American microcosms 

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In a scene from the first documentary of the 2004 P.O.V. season, protesters demonstrate in support of Latino immigrants in Farmingville, NY.
American microcosms

By Steven G. Kellman

P.O.V.'s 17th season continues to find the global in the local

What passes for "reality TV" consists largely of broadcast voyeurism: tawdry ordeals of courtship, employment, and survival. Public television, however, offers finer slices of life. With P.O.V., its summer series of independent cinema, PBS provides weekly reminders that nonfiction can be as artful and engaging as any Hollywood confection.

Disney's refusal to distribute Michael Moore's Fahrenheit 9/11 guaranteed a prosperous release on June 25, and other recent nonfiction features, including The Fog of War, Capturing the Friedmans, and Super Size Me, have also had successful theatrical runs. But from June through September, P.O.V. is the only reliable local venue for outstanding feature documentaries. Beginning June 22, it airs on KLRN, San Antonio's PBS affiliate, Tuesday evenings at 10 p.m.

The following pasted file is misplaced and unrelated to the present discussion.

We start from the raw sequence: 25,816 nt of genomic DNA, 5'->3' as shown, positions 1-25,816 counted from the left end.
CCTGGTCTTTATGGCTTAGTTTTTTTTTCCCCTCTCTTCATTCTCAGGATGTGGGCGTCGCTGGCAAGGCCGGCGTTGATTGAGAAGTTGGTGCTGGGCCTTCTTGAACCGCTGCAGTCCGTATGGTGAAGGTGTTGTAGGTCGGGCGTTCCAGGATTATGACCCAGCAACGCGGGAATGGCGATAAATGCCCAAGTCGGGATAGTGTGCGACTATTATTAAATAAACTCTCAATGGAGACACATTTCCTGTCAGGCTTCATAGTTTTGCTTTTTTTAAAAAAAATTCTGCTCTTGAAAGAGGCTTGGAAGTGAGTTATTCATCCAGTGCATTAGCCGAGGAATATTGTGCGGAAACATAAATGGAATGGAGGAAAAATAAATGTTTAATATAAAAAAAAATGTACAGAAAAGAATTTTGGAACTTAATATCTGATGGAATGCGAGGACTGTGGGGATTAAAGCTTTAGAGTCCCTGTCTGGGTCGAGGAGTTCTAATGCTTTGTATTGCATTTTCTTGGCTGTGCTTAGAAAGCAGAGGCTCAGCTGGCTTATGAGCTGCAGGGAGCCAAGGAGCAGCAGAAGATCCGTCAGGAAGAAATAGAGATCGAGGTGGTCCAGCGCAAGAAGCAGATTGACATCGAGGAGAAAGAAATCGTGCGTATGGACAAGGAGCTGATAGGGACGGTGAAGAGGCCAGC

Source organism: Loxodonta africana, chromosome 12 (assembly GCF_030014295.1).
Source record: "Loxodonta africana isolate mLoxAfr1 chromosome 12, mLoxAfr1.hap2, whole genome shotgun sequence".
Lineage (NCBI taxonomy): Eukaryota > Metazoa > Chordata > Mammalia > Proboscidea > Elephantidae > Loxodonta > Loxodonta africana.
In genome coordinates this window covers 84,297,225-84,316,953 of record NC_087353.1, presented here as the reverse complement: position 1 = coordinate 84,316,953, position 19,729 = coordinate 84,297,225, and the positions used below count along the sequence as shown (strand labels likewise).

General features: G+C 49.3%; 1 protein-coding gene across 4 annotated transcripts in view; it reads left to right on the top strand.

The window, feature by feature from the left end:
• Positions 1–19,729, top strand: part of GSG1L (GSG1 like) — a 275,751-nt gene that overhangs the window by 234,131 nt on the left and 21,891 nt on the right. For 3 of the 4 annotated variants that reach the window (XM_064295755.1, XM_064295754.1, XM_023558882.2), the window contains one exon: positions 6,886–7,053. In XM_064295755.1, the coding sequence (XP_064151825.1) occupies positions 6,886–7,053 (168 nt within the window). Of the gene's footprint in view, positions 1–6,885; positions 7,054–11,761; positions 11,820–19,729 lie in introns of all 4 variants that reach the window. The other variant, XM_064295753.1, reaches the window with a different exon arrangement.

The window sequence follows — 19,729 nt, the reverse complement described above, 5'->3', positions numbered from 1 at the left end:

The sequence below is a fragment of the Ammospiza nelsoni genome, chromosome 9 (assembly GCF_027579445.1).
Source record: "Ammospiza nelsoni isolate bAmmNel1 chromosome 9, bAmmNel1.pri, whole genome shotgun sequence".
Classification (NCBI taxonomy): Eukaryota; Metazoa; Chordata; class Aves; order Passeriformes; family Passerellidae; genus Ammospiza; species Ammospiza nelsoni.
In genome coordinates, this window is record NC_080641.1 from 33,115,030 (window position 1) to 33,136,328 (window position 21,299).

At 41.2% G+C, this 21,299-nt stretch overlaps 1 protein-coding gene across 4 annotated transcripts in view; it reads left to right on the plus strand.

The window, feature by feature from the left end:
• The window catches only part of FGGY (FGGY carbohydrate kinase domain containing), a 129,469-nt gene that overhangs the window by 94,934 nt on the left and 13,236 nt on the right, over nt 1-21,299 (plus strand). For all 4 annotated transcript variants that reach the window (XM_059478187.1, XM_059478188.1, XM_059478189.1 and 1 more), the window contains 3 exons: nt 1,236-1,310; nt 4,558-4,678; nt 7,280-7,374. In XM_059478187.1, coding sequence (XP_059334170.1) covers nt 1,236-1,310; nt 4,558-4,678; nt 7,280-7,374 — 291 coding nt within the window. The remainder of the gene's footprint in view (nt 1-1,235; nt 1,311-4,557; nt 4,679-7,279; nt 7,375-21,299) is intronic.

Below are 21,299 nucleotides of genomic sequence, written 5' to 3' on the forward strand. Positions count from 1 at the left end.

Since its debut in 1988, some of the most effective entries on P.O.V. have made the local global by focusing on troubled communities whose conflicts resonate beyond the county line. Last year's Larry v. Lockney, for example, examined a West Texas high school student's refusal to submit to mandatory drug testing. In School Prayer: A Community at War, a student in Mississippi is ostracized for opposing sectarian religious rituals in public classrooms.